This article argues that a commitment to individual freedom plays a crucial role in William Godwin's utilitarian political theory. In his Enquiry Concerning Political Justice, Godwin argues that morality is grounded not in rights but rather in duties and that each individual has a constant obligation to act in the way most conducive to the general good. Yet, despite this apparently strict act-utilitarianism, he does defend one key individual entitlement: the right to a sphere of discretion in which agents can (...) exercise their own private judgment, a right that directly informs Godwin's critique of various social and political institutions. I argue that though his defence of individual freedom is an ultimately utilitarian one, its value is not contingent on consequentialist calculations. (shrink)
This paper examines the conception of disinterested love, pur amour, advocated by the Archbishop of Cambrai, Francois Fenelon, and its role in the thought of Jean-Jacques Rousseau andWilliam Godwin.We argue that for Fenelon, Rousseau, and Godwin, virtue is, or follows directly from, a form of love stripped of self-interest. Hence, virtuous activity is performed without either hope of reward or fear of punishment and sometimes with no reference to the self at all. At the same time, this disinterested love re-identifies (...) the self with something beyond, whether this is friends, God, the common weal, or utility. We demonstrate that Rousseau and Godwin adopted a specifically Fenelonian conception of disinterested love by considering the particular use they make of Fenelon's works, and, indeed, their references to him as a person. Interestingly, the logic of disinterestedness propels quite disparate thoughts about political life: for Fenelon the virtue is preeminently religious, and lawgivers and monarchs should exemplify and perpetuate pur amour; Rousseau's version is reconceptualised psychologically and reoriented such that it demands democratic politics, while for Godwin disinterestedness becomes a personal moral issue, actually requiring the dissolution of politics and government. (shrink)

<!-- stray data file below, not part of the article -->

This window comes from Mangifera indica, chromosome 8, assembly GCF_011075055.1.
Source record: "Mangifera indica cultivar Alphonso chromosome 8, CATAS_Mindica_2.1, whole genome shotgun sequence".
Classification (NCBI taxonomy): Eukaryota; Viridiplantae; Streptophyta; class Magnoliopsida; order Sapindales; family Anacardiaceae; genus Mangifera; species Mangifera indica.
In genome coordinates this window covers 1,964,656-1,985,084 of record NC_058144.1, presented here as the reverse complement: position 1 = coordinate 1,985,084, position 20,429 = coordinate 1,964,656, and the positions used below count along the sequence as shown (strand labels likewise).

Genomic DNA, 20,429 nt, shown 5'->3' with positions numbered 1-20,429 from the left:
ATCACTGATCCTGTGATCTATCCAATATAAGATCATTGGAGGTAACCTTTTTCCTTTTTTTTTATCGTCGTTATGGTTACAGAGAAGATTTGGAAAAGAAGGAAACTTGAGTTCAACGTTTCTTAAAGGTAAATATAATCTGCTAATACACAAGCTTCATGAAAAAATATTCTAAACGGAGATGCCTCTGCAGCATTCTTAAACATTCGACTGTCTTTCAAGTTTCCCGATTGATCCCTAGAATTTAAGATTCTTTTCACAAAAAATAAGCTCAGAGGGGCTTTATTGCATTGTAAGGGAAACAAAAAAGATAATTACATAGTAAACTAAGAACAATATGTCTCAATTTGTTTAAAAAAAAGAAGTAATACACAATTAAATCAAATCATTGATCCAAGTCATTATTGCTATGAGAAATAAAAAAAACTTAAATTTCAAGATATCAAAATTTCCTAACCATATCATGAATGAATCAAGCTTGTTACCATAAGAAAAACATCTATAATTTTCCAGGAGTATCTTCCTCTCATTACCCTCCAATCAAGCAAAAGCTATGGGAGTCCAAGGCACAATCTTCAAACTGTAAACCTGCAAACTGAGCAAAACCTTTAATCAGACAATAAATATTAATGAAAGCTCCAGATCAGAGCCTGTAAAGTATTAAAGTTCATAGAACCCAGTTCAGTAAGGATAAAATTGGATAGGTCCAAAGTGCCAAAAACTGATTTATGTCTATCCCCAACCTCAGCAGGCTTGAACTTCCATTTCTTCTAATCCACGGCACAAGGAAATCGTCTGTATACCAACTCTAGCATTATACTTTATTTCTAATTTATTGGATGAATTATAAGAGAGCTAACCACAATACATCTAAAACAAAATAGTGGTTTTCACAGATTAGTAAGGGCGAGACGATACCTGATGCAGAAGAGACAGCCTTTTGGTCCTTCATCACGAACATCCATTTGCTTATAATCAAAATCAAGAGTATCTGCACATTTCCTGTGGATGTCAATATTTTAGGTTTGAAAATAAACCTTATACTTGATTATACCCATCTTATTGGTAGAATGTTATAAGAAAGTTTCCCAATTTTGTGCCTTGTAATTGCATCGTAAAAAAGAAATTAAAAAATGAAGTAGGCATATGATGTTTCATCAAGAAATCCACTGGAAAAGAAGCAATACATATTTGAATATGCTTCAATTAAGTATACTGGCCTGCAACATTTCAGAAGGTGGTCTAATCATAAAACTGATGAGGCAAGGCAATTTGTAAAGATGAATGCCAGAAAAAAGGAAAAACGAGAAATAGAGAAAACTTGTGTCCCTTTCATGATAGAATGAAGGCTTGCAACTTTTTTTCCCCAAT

Constructive engagement in international business practice is defined as purpose-driven behavior in which economic contributions by the foreign investor also advance social progress in the host country. This paper distinguishes between amoral and moral social agency, and proposes a model of principled constructive engagement that describes a principled constructive engagement regime enacted in a disciplined, morally-directed manner.
This paper’s purpose is to provide a foundation for viewing critical thinking as both a maximal and typical performance construct. While maximal performance measures the best a person can do, typical performance measures what the person is most likely to do. An overview of maximal performance, including its history and limitations, will be given. The role of maximal and typical performance in cognitive development will be demonstrated through an exploration of the relationships between behavior, the environment, personality, crystallized intelligence, and (...) fluid intelligence. Furthermore, these topics will be related to the development and use of critical thinking skills. Discussion will conclude with directions for future research. (shrink)
This paper examines the development of the concept of brain death and of the criteria necessary for its recognition. Competing formulations of brain death are assessed and the case for a ‘brainstem’ concept of death is argued. Attention is finally drawn to some of the ethical issues raised by the use of neurological criteria in the diagnosis of human death.